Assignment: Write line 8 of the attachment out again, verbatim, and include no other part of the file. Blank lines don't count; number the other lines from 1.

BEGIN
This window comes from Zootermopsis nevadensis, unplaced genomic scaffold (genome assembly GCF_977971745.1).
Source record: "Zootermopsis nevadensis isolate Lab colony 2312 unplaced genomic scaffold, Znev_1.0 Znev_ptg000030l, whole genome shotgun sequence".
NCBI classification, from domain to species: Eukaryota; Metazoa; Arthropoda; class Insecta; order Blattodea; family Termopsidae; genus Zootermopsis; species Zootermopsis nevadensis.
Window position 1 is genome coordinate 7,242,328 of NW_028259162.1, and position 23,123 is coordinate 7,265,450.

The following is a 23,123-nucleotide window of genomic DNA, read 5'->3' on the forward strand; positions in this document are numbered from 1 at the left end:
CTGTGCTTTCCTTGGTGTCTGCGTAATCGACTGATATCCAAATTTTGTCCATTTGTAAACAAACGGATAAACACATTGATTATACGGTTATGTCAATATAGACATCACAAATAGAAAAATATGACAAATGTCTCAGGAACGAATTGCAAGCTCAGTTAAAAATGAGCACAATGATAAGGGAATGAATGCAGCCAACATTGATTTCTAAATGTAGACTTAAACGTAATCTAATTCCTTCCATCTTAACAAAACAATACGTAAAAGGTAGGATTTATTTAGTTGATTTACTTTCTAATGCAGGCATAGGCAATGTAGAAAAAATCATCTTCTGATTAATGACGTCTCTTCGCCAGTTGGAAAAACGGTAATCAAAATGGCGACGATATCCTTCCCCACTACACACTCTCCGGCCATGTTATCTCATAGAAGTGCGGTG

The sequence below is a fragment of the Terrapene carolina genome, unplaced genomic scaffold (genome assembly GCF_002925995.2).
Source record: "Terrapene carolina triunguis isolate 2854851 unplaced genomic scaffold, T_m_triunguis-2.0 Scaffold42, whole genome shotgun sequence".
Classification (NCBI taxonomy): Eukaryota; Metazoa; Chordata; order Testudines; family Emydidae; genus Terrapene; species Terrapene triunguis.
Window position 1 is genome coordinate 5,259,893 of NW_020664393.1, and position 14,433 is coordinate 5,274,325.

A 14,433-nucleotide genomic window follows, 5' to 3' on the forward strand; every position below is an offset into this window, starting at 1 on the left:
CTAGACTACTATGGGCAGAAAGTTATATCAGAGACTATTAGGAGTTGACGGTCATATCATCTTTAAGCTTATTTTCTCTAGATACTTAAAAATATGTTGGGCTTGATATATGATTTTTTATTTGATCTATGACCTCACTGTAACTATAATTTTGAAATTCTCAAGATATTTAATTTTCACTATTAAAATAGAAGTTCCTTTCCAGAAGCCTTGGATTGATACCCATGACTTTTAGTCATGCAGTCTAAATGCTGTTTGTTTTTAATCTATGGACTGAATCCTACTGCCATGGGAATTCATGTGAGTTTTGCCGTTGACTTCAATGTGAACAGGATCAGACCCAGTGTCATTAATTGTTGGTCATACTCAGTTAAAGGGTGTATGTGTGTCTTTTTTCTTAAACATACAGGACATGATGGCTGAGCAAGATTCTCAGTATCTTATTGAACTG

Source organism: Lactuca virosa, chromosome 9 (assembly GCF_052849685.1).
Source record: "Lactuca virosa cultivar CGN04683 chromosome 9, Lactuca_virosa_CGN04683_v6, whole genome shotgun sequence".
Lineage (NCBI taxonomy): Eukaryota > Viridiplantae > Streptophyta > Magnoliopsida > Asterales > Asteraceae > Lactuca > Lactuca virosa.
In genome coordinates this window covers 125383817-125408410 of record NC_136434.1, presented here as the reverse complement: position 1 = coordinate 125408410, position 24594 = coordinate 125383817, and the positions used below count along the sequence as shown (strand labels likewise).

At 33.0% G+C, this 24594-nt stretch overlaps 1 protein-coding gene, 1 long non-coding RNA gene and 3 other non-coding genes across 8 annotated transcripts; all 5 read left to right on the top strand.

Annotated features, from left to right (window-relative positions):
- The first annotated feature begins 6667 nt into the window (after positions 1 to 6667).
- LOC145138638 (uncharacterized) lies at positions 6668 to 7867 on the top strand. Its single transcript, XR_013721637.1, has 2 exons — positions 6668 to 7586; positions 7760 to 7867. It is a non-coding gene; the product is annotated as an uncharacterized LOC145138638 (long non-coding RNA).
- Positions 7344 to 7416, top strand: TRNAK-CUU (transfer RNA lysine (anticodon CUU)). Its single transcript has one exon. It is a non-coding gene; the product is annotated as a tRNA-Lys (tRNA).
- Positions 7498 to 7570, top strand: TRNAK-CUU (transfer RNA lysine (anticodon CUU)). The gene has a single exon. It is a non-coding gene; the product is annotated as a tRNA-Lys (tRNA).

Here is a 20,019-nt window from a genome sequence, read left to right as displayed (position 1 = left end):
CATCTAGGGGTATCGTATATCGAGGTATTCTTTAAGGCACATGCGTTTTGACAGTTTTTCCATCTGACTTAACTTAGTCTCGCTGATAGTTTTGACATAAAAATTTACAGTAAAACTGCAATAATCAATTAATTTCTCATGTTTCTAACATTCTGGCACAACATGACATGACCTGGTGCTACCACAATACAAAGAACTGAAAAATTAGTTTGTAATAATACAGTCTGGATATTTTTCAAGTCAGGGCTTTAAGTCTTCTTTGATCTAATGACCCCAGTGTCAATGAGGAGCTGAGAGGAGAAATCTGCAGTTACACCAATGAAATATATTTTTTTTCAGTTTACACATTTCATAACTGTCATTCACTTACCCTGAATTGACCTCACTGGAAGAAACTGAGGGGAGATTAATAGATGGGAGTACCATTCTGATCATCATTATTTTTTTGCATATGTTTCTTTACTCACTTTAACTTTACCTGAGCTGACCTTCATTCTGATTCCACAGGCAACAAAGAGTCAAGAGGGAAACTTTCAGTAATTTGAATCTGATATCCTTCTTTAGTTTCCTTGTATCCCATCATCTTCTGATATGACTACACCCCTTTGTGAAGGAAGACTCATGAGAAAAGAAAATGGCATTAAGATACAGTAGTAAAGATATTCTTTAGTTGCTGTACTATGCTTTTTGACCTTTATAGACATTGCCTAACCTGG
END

Source record: "Terrapene carolina triunguis isolate 2854851 unplaced genomic scaffold, T_m_triunguis-2.0 Scaffold42, whole genome shotgun sequence".